Dell has put gadget boffins around the globe on high-alert, after one of its senior executives strongly hinted that the computing giant will join the likes of Google, Apple, Samsung, Sony, and Microsoft in the nascent wearable techology market.
Speaking to the Guardian, Dell's global vice-president of personal computing, Sam Burd, confirmed that the company was "exploring ideas in that space" and said that the smart watch was a particularly interesting prospect.
"Looking ahead five years, we expect devices and form factors to continue to change. There will still be a need for 'static' computing on desktops, but there will be a real need for mobile devices," he opined.
Burd added: "There's a lot of discussion about how that fits into wearable devices like we've seen with Google Glass and watches. We're looking at a world of lots of connected devices."
However, he cautioned that while smart headsets like Google Glass were hugely promising, the PC market may already have witnessed the heyday of truly revolutionary devices.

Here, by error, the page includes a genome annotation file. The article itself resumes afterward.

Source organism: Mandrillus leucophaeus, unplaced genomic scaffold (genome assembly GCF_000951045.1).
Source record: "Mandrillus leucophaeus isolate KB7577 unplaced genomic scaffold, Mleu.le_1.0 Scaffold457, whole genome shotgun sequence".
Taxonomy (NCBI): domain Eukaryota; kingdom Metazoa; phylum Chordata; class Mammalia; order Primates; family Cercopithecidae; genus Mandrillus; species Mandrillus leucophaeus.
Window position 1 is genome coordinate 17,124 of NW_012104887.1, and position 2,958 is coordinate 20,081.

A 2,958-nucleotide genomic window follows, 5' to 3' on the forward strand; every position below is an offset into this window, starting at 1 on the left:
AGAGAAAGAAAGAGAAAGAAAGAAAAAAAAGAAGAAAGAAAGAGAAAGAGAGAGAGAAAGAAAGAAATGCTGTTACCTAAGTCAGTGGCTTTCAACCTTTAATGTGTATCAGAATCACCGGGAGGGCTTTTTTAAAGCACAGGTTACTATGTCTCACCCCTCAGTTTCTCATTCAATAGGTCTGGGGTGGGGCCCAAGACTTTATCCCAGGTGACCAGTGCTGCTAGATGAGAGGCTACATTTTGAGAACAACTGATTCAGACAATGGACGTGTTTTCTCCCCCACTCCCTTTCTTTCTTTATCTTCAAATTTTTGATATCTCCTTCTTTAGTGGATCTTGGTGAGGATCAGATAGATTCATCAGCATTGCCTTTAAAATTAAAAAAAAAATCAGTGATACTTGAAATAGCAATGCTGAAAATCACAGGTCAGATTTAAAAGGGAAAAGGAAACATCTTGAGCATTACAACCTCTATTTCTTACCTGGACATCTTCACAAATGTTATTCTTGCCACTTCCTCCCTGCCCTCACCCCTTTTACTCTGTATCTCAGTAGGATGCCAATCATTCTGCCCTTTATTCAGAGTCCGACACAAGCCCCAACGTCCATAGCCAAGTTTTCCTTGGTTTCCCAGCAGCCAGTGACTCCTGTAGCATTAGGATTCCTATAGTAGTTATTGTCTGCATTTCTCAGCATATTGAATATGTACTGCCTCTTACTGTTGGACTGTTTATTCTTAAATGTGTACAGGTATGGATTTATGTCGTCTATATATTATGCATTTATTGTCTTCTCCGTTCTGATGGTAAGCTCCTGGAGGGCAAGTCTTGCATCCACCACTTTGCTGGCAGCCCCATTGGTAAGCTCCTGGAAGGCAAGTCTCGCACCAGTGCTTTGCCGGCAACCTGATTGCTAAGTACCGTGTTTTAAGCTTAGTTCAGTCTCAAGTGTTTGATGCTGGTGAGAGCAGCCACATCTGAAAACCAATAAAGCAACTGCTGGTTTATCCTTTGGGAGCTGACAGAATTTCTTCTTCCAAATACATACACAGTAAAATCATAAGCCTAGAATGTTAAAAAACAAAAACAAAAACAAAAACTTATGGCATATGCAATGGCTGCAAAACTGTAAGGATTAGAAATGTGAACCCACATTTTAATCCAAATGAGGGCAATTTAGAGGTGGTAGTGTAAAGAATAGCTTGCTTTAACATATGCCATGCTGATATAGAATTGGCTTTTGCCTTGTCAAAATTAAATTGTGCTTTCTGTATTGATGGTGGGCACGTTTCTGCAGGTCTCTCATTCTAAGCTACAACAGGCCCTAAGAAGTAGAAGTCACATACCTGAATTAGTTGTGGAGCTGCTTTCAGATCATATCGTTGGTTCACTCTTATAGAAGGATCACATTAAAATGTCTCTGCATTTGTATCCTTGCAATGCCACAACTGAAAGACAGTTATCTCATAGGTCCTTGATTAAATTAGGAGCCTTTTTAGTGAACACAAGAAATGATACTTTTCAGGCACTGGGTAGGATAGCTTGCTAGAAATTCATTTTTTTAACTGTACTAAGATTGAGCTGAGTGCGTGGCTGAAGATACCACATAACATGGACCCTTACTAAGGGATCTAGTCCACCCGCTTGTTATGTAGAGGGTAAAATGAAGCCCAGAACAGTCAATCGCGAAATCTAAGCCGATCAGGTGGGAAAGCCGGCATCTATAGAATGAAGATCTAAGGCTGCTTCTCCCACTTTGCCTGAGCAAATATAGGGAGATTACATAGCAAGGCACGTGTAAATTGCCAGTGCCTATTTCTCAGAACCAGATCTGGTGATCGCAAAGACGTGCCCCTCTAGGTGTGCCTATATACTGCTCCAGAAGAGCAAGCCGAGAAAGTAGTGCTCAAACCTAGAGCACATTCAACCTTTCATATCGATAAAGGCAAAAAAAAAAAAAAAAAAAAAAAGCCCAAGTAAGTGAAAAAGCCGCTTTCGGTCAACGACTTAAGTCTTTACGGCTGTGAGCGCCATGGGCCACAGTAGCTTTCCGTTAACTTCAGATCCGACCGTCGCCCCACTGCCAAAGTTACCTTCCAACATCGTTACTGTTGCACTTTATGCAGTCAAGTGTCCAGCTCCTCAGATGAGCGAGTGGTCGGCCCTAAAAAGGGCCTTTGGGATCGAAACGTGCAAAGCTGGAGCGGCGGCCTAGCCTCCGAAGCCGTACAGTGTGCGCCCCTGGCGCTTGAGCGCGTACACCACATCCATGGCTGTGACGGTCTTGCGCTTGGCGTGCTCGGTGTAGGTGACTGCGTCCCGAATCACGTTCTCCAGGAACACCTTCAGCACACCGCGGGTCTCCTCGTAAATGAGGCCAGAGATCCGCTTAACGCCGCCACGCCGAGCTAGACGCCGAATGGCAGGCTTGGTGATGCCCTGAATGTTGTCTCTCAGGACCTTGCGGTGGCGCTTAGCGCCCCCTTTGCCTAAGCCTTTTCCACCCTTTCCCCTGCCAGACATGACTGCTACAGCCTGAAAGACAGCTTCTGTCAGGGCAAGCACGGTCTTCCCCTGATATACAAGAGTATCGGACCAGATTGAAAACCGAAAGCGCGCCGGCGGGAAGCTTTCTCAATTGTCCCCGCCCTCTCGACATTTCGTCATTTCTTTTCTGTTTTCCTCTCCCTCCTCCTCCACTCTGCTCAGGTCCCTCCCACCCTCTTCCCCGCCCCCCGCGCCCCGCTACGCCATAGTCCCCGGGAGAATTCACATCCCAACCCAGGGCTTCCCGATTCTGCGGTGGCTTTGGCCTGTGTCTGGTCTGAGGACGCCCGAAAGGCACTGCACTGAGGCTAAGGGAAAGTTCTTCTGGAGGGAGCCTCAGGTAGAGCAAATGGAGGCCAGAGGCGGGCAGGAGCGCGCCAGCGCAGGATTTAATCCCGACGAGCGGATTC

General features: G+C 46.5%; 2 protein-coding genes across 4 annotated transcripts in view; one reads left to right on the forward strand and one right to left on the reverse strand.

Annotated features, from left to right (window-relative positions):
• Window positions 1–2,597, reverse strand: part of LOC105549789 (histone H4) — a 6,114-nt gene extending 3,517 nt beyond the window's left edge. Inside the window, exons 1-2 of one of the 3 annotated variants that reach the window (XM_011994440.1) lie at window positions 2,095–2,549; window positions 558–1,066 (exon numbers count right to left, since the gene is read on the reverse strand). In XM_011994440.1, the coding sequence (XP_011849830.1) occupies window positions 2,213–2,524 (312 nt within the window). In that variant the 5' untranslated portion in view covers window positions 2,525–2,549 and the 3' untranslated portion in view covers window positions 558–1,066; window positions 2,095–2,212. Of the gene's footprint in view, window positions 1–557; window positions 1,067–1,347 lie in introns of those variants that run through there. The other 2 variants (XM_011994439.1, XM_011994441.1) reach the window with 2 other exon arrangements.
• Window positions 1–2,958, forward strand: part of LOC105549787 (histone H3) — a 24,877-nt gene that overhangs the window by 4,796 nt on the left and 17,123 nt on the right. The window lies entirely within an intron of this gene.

"I don't see any magic new form factor like the iPad – I don't think anybody saw how that was going to change devices," Burd said.
He continued: "There are challenges in cost, and how to make it a really good experience. But the piece that's interesting is that computers are getting smaller. Having a watch on your wrist – that's pretty interesting, pretty appealing."
Elsewhere, Burd reiterated Dell's commitment to branching out from the traditional PC market with new, more versatile devices running Windows 8 and Windows RT. Tablets like the Dell XPS-10 and Latitude 10, he noted, had already sold in the "hundreds of thousands."
"Michael Dell believes we are on the right page for transformation. The view is that we can get ourselves out of the quarterly reporting process where you can't make hard decisions to speed up that transformation," he said.
Burd continued: "It's going to take some time, and the jury is still out. IDC's numbers says that Windows 8 on tablets is still far smaller than the iPad, but there are successes. Maybe in a few years when we get to Windows 8 tablets being a third or 40 per cent of tablet volume we can feel it's happening. Tablets are definitely an important piece of the computing business."